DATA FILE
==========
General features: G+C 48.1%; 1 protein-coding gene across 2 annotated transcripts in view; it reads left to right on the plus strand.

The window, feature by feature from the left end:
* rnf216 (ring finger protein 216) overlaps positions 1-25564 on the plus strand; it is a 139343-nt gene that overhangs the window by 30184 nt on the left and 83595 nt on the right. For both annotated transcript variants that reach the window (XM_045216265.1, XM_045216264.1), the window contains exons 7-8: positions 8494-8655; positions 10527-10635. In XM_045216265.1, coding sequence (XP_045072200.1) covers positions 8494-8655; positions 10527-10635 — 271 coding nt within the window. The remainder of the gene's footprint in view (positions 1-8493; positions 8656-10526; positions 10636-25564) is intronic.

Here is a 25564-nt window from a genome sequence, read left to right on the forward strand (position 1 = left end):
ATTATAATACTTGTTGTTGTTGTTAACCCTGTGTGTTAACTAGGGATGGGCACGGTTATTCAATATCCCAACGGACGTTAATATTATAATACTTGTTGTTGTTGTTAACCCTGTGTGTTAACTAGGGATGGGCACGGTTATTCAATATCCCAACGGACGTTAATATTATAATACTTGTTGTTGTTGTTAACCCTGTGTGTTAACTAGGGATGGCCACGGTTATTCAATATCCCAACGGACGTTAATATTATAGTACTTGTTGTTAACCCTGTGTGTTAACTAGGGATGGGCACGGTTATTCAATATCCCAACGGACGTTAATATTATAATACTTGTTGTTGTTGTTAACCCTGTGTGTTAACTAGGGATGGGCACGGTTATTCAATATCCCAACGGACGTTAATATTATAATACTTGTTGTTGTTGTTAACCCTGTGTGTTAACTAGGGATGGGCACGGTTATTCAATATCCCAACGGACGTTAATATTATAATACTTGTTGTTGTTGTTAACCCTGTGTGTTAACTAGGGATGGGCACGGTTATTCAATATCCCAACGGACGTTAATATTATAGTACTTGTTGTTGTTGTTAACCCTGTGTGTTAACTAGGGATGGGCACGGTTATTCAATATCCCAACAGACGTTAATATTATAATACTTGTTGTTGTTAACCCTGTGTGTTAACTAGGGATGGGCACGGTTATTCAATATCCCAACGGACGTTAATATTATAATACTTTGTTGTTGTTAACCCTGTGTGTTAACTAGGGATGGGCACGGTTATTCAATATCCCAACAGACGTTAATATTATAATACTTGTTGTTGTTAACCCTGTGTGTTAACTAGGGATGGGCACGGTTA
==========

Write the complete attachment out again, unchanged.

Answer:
General features: G+C 48.1%; 1 protein-coding gene across 2 annotated transcripts in view; it reads left to right on the plus strand.

The window, feature by feature from the left end:
* rnf216 (ring finger protein 216) overlaps positions 1-25564 on the plus strand; it is a 139343-nt gene that overhangs the window by 30184 nt on the left and 83595 nt on the right. For both annotated transcript variants that reach the window (XM_045216265.1, XM_045216264.1), the window contains exons 7-8: positions 8494-8655; positions 10527-10635. In XM_045216265.1, coding sequence (XP_045072200.1) covers positions 8494-8655; positions 10527-10635 — 271 coding nt within the window. The remainder of the gene's footprint in view (positions 1-8493; positions 8656-10526; positions 10636-25564) is intronic.

Here is a 25564-nt window from a genome sequence, read left to right on the forward strand (position 1 = left end):
ATTATAATACTTGTTGTTGTTGTTAACCCTGTGTGTTAACTAGGGATGGGCACGGTTATTCAATATCCCAACGGACGTTAATATTATAATACTTGTTGTTGTTGTTAACCCTGTGTGTTAACTAGGGATGGGCACGGTTATTCAATATCCCAACGGACGTTAATATTATAATACTTGTTGTTGTTGTTAACCCTGTGTGTTAACTAGGGATGGCCACGGTTATTCAATATCCCAACGGACGTTAATATTATAGTACTTGTTGTTAACCCTGTGTGTTAACTAGGGATGGGCACGGTTATTCAATATCCCAACGGACGTTAATATTATAATACTTGTTGTTGTTGTTAACCCTGTGTGTTAACTAGGGATGGGCACGGTTATTCAATATCCCAACGGACGTTAATATTATAATACTTGTTGTTGTTGTTAACCCTGTGTGTTAACTAGGGATGGGCACGGTTATTCAATATCCCAACGGACGTTAATATTATAATACTTGTTGTTGTTGTTAACCCTGTGTGTTAACTAGGGATGGGCACGGTTATTCAATATCCCAACGGACGTTAATATTATAGTACTTGTTGTTGTTGTTAACCCTGTGTGTTAACTAGGGATGGGCACGGTTATTCAATATCCCAACAGACGTTAATATTATAATACTTGTTGTTGTTAACCCTGTGTGTTAACTAGGGATGGGCACGGTTATTCAATATCCCAACGGACGTTAATATTATAATACTTTGTTGTTGTTAACCCTGTGTGTTAACTAGGGATGGGCACGGTTATTCAATATCCCAACAGACGTTAATATTATAATACTTGTTGTTGTTAACCCTGTGTGTTAACTAGGGATGGGCACGGTTA